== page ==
Acute-on-chronic liver failure (ACLF) refers to a syndrome characterized by acute deterioration of liver function of a pre-existing chronic liver disease with increased short-term mortality at 3 months due to multiorgan failure. Definition of ACLF has been refined, but differences between western and eastern areas still exist. Diagnosis of ACLF as recommended by the EASL-CLIF consortium is based on the assessment of organ dysfunction. The pathogenesis of this syndrome is attributable to an exaggerated host response to inflammation, responsible for the severe haemodynamic derangement leading to multiorgan failure. ACLF is triggered by precipitating events like acute hepatitis either viral, drug-induced, toxic, or alcoholic, variceal bleeding and sepsis. Bacterial infection is currently considered the most frequent trigger of ACLF in Western countries. Cirrhotic patients, particularly if decompensated are prone to develop bacterial infection because loss of integrity of the intestinal mucosal barrier and translocation of pathogen-associated molecular patterns (PAMPs). Bacterial translocation may develop into overt infection at different sites, along with sepsis and septic shock that may lead to ACLF. Epidemiology of bacterial infection in cirrhosis has been changing and this accounts for new antibiotic regimens as empirical therapy in critically ill cirrhotic patients with bacterial infection. In this chapter, we will discuss on definition, pathogenesis, clinical aspects and therapy of bacterial infection-related ACLF.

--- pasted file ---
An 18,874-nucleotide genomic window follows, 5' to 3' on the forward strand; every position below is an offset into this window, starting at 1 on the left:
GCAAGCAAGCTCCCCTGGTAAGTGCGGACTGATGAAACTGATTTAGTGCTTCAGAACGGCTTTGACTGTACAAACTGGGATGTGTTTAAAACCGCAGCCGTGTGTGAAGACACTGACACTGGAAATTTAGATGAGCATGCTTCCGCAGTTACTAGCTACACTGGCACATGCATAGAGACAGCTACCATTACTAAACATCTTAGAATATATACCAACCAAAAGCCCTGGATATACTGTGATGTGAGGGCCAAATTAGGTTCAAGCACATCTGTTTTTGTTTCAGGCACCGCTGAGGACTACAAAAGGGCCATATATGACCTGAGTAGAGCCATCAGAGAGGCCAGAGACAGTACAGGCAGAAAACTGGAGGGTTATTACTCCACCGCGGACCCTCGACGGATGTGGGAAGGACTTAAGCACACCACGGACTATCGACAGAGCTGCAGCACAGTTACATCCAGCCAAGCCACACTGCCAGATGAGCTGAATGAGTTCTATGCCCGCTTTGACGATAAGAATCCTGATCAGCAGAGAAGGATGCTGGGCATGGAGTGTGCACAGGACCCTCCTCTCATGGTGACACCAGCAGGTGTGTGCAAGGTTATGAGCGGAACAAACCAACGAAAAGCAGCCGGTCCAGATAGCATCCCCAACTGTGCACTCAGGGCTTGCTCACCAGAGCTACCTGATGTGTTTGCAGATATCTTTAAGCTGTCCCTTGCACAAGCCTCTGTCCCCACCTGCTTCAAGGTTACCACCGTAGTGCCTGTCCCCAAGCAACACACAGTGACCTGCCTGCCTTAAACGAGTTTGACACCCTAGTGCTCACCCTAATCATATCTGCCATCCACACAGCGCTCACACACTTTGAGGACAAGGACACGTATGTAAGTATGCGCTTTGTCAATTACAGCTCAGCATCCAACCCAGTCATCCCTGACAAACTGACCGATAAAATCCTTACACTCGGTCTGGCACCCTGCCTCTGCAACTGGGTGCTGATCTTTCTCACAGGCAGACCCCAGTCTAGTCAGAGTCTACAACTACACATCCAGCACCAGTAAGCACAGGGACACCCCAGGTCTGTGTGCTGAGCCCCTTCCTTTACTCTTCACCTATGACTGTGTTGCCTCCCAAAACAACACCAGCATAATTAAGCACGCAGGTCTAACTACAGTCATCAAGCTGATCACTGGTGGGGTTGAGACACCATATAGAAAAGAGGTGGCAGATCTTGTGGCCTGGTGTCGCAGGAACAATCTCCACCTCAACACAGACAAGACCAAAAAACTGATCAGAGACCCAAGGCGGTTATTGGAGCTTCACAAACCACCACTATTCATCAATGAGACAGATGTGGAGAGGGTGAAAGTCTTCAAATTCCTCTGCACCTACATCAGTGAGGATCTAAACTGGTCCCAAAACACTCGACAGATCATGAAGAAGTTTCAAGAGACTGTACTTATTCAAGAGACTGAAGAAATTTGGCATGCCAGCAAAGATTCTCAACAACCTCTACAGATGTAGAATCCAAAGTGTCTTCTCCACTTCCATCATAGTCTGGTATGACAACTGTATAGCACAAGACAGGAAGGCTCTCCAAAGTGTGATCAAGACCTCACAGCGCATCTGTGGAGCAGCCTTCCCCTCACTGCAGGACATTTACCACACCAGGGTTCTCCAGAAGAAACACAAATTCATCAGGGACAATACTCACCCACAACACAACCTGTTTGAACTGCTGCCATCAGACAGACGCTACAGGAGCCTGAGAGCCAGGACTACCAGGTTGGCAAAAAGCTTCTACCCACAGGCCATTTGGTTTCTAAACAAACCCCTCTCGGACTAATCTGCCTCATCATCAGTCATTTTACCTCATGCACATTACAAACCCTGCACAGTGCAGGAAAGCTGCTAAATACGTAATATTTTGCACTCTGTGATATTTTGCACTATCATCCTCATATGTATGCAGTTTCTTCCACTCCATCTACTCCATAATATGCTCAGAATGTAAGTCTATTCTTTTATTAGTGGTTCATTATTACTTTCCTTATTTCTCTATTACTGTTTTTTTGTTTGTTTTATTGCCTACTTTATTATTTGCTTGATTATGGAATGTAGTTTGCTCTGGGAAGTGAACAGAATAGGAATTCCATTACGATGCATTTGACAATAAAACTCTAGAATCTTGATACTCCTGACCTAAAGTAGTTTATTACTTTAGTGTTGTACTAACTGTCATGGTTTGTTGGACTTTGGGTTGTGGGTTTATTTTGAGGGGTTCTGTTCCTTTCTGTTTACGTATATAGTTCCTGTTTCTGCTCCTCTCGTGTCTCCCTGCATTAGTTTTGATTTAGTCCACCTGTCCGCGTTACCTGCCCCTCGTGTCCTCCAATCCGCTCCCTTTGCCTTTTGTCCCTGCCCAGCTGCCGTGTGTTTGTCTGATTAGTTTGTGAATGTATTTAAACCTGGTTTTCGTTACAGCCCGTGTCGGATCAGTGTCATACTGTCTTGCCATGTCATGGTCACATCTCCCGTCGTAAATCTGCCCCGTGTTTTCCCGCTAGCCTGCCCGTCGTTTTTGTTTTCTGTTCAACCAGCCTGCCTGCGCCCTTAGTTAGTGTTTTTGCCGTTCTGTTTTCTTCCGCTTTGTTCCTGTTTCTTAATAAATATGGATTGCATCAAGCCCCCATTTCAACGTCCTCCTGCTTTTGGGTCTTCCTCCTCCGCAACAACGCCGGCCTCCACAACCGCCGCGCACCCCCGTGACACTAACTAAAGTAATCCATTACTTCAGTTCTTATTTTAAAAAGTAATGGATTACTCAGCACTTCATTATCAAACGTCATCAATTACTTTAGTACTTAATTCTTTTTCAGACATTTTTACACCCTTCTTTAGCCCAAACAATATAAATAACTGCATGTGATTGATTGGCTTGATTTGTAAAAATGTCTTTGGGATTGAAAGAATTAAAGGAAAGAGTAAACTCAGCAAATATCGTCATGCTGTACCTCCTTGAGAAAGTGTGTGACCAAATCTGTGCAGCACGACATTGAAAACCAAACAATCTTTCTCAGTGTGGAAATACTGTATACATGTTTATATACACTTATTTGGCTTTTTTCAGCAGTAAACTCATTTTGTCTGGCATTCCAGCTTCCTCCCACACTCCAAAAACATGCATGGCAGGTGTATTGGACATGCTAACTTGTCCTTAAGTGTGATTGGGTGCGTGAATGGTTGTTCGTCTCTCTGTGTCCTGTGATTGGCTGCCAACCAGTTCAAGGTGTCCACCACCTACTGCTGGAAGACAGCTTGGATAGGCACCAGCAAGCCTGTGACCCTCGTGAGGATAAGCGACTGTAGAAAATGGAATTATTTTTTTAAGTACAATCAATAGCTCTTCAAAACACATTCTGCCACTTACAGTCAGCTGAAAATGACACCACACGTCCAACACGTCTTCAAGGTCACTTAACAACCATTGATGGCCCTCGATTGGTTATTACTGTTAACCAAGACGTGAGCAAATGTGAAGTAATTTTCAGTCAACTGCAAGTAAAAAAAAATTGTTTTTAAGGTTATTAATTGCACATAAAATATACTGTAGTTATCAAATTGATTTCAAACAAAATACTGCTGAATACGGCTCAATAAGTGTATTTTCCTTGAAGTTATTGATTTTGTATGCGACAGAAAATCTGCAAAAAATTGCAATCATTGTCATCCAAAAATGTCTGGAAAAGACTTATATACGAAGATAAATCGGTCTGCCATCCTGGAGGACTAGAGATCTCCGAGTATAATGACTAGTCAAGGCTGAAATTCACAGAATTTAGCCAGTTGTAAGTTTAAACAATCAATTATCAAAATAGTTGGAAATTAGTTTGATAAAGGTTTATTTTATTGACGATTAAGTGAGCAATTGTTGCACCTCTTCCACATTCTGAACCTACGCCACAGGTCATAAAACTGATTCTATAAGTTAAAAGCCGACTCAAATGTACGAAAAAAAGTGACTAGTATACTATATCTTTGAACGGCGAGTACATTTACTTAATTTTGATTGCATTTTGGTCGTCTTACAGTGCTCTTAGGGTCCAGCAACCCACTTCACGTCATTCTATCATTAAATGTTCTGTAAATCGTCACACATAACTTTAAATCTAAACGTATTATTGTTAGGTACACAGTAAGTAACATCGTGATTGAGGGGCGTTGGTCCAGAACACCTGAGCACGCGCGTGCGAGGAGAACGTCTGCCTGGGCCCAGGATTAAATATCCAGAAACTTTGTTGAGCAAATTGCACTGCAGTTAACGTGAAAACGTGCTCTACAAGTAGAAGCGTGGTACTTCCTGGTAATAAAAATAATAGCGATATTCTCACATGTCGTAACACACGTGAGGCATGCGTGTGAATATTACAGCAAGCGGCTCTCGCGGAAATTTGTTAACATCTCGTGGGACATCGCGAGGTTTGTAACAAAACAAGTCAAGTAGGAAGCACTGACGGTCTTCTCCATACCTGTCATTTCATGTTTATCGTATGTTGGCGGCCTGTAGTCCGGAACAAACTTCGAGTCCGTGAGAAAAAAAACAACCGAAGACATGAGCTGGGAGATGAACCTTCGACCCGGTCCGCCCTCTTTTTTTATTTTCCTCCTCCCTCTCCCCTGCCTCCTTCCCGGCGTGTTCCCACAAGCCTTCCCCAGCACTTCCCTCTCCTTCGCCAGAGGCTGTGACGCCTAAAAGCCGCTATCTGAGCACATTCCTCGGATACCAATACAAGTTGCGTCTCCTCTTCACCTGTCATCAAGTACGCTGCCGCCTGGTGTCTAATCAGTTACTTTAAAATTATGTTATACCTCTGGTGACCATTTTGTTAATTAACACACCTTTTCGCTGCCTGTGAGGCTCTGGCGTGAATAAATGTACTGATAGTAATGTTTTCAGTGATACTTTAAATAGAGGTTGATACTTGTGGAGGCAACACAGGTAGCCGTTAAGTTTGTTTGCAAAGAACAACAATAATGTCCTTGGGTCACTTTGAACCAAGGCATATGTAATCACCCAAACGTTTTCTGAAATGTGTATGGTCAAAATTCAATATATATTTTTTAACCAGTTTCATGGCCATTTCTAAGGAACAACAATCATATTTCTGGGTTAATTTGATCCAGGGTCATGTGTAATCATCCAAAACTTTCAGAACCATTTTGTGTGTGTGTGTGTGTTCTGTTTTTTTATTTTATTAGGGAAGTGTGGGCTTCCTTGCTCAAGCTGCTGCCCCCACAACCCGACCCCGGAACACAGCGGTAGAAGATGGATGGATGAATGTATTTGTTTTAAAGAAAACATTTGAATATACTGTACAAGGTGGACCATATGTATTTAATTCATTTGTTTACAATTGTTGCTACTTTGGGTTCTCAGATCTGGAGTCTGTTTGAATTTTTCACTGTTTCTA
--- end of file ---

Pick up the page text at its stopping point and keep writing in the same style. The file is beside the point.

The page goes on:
Part of the book: Liver Pathology